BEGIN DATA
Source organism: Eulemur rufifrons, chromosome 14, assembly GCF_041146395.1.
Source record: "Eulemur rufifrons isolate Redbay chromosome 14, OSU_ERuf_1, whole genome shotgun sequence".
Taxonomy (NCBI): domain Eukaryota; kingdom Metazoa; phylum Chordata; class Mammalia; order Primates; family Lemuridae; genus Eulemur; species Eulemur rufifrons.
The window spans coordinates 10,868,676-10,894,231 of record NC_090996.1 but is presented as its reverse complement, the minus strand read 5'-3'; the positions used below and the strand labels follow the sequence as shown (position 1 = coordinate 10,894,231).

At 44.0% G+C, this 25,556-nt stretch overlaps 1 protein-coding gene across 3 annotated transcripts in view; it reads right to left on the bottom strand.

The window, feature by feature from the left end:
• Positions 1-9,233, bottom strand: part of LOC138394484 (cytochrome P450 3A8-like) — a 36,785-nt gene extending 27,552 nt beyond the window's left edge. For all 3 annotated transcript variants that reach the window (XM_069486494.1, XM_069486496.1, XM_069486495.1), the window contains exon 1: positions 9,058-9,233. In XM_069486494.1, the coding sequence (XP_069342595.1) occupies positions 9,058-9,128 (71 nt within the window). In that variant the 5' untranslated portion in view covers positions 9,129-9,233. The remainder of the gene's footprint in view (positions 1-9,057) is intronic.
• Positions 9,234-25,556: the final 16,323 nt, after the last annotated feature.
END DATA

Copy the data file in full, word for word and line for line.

Source organism: Eulemur rufifrons, chromosome 14, assembly GCF_041146395.1.
Source record: "Eulemur rufifrons isolate Redbay chromosome 14, OSU_ERuf_1, whole genome shotgun sequence".
Taxonomy (NCBI): domain Eukaryota; kingdom Metazoa; phylum Chordata; class Mammalia; order Primates; family Lemuridae; genus Eulemur; species Eulemur rufifrons.
The window spans coordinates 10,868,676-10,894,231 of record NC_090996.1 but is presented as its reverse complement, the minus strand read 5'-3'; the positions used below and the strand labels follow the sequence as shown (position 1 = coordinate 10,894,231).

At 44.0% G+C, this 25,556-nt stretch overlaps 1 protein-coding gene across 3 annotated transcripts in view; it reads right to left on the bottom strand.

The window, feature by feature from the left end:
• Positions 1-9,233, bottom strand: part of LOC138394484 (cytochrome P450 3A8-like) — a 36,785-nt gene extending 27,552 nt beyond the window's left edge. For all 3 annotated transcript variants that reach the window (XM_069486494.1, XM_069486496.1, XM_069486495.1), the window contains exon 1: positions 9,058-9,233. In XM_069486494.1, the coding sequence (XP_069342595.1) occupies positions 9,058-9,128 (71 nt within the window). In that variant the 5' untranslated portion in view covers positions 9,129-9,233. The remainder of the gene's footprint in view (positions 1-9,057) is intronic.
• Positions 9,234-25,556: the final 16,323 nt, after the last annotated feature.